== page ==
(p. 445 in 2nd edition.)
“These were only beginning when he hit Bellevue for the thirty-fifth time. He still had the State hospital ahead of him; and even after A.A., a heartbreaking test of his new-found faith.”
Joe joined A.A. in April of 1939, but slipped in November 1939 and returned in February 1940.
Joe had been to Bellevue’s alcoholic ward thirty-five times. He thought that should qualify him for A.A. because “they don’t take you in the Bellevue alcoholic ward for sinus trouble.” His first trip to Bellevue was at the age of seventeen, and he was called an alcoholic at eighteen or nineteen. He was in jail perhaps sixty-five or seventy-five times.
He got married in 1926, thinking he would be able to stop drinking, and fathered three children. After eleven years his wife decided to leave with the children, but his sister intervened and suggested that she pay for him to be treated by a psychiatrist. He agreed because he had begun hallucinating. But he did not cooperate with the psychiatrist. The psychiatrist suggested he go back to Bellevue.
They put him in the mental hospital, but he found he could get alcohol there too. His ten-year-old son tried to support the family by shining shoes. A doctor suggested he sign himself out and try to support his family. But he couldn’t hold a job and he couldn’t stop drinking.
He went from one job to another, until no one would hire him any more. He would go to his son and tell him his mother had sent him to get the money, and the son never refused him.
Eventually he was arrested for a very serious crime that he didn’t remember committing, and could have been sent to Sing Sing for fifteen years. But he was sentenced to the State hospital again.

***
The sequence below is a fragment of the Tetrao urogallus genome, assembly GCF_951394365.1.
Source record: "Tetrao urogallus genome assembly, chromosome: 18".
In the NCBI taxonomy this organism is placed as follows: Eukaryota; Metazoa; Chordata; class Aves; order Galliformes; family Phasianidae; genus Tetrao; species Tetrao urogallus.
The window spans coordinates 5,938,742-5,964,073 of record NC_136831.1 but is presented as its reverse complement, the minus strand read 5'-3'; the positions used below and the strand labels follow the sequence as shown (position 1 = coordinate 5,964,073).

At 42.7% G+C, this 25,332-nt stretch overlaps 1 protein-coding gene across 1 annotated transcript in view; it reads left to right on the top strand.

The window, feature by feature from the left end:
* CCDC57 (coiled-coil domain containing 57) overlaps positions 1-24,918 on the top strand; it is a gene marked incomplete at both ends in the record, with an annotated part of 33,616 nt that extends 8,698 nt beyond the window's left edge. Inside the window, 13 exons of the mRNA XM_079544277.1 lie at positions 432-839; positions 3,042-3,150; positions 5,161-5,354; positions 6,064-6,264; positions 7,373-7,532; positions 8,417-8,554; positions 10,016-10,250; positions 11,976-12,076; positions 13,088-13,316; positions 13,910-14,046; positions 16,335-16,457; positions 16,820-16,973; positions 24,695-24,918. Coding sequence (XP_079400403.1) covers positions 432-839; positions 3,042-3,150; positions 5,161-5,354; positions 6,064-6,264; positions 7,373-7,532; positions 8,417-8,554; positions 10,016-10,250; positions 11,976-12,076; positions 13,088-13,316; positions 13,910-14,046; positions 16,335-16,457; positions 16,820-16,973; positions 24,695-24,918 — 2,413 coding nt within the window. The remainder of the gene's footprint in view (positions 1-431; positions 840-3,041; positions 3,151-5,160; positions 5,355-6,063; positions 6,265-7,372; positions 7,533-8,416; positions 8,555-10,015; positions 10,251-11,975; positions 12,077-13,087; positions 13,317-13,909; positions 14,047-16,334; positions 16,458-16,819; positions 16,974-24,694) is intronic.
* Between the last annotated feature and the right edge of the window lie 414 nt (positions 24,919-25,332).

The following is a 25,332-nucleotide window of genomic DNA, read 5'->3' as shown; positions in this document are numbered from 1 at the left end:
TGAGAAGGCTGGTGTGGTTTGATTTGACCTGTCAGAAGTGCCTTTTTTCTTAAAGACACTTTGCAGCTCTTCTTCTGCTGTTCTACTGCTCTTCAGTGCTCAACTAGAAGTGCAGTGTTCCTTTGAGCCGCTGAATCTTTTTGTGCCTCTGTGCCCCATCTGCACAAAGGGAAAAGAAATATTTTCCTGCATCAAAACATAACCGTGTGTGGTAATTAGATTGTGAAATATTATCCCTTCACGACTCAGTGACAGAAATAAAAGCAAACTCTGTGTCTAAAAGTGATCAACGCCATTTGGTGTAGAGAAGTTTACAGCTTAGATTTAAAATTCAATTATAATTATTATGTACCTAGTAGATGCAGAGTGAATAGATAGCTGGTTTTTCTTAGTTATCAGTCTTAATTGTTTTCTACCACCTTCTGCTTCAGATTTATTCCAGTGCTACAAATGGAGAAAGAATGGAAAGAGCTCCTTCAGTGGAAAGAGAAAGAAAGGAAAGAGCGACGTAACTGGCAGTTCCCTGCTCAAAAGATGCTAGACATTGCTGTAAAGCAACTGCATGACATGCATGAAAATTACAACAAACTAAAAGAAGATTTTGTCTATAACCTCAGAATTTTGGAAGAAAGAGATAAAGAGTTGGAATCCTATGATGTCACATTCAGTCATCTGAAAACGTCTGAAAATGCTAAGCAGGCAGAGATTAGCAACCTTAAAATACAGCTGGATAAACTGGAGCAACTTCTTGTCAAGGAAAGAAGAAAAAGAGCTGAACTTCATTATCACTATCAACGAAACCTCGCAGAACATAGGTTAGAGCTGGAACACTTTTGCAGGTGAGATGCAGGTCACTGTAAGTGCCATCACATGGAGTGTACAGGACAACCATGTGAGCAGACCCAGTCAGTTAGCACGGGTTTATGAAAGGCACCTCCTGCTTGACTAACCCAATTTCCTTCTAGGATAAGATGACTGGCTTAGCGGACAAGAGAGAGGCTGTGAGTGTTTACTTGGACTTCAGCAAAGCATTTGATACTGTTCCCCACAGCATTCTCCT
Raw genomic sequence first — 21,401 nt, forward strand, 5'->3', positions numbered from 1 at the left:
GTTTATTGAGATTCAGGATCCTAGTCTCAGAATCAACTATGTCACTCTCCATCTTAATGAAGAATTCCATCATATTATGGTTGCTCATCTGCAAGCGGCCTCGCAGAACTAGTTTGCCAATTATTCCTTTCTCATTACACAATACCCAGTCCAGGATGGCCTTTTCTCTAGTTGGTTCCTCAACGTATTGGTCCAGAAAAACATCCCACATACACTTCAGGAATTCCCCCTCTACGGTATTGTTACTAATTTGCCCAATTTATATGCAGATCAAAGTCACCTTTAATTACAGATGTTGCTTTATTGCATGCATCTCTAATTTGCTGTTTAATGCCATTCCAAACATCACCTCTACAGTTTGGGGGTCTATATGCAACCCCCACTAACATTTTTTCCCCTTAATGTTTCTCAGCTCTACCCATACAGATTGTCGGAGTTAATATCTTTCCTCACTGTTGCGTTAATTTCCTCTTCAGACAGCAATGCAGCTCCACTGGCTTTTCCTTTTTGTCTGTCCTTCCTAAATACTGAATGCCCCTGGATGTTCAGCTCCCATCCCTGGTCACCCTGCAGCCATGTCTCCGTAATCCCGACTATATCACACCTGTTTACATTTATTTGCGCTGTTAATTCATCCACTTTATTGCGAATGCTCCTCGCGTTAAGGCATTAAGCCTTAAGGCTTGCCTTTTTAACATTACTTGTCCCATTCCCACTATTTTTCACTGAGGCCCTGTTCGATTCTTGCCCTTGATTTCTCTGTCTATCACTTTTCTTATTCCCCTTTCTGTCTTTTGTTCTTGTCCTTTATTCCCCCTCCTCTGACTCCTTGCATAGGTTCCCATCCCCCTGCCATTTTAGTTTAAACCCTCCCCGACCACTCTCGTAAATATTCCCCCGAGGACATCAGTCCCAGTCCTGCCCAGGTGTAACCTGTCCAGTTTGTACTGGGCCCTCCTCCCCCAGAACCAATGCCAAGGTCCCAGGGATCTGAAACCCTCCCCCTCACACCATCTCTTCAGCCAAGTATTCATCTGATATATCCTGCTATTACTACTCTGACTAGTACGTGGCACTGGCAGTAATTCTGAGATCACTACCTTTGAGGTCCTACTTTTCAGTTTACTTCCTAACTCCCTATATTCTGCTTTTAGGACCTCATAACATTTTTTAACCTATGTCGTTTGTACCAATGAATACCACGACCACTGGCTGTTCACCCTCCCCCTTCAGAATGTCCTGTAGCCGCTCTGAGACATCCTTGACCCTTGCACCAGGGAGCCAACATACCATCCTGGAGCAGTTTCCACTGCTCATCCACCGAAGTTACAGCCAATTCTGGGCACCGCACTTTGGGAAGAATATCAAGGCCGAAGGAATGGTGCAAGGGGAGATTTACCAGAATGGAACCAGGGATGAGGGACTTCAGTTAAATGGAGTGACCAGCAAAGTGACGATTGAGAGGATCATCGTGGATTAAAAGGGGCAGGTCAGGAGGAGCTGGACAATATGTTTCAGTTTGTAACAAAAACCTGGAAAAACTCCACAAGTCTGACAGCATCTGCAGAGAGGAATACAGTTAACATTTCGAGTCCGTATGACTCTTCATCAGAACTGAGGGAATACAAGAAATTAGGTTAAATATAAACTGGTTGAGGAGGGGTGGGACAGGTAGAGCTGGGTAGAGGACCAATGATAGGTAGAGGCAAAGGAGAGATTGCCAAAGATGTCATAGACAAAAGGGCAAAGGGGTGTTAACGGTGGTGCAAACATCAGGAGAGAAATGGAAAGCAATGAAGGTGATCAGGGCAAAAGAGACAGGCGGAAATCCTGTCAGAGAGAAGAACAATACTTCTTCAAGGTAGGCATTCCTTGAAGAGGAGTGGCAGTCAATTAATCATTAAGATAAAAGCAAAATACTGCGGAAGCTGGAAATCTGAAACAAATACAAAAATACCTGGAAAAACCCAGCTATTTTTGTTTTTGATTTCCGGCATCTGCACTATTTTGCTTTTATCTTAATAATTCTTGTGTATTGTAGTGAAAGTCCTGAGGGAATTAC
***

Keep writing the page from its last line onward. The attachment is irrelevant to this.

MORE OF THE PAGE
It was there, in early 1939, that a doctor called him into his office to meet Bill W. and five other A.A.s who were trying to get A.A. into the hospital. Some time later he went to his first meeting in South Orange, New Jersey.
For seven months his wife accompanied him to the meetings. The first time he went alone, he didn’t stay until the end, but instead got drunk. Three months later he was back in the State Hospital. He knew that A.A. had not failed him. He had failed A.A. He had not been honest with himself or with anybody else. So he saw a priest at the hospital and took a very thorough fifth step.
For nearly a year he couldn’t get a job so he spent many hours at the A.A. clubhouse on 24th Street.
His wife got pregnant again. It was a very dangerous pregnancy and when she was delivering the baby he thought she was dying and went to a bar. In the bar he decided to try prayer. He walked out of the bar after having only a ginger ale and went to the clubhouse. About one in the morning he got a telegram from the hospital. He had a daughter and she was fine. He thanked God that he hadn’t had a drink.
It took him seventeen months to get a job. He didn’t like the job he got and was going to give it another week and if no other job came along get drunk. Before that week was up, two men he had worked for a long time before showed up at his house and offered him a job. They had heard he was in A.A. and doing all right. He said good news travels fast in A.A.
But tragedy lay ahead. The son who had been shining shoes at the age of ten, on his sixteenth birthday was in a trolley car accident only two blocks from home. He regained consciousness once in the thirteen hours Joe was with him. He seemed to be trying to tell his father “I’m losing this battle, dad, but don’t let this throw you.”
Joe was going to go on a suicide drunk, and if that didn’t work jump out a window. But before he could do that his phone rang. It was an A.A. member in Ohio. He had heard the news and called to tell him not to drink over it. Another called from Connecticut. Others called, and while he was still answering calls an A.A. friend walked in and stayed with him that night. The next morning the undertaker came to take him to the hospital morgue to identify his son. His A.A. friend went with him, and the undertaker was also in A.A.
“Well, when that slab was pulled out for me to identify my son’s body, if I didn’t have A.A. on my right and A.A. on my left I wouldn’t be alive today.”
So his length of sobriety wasn’t handed to him on a silver platter. But he was sober over eleven years when he wrote his story, “thanks to the good people of A.A., and last but not least by the Grace of God.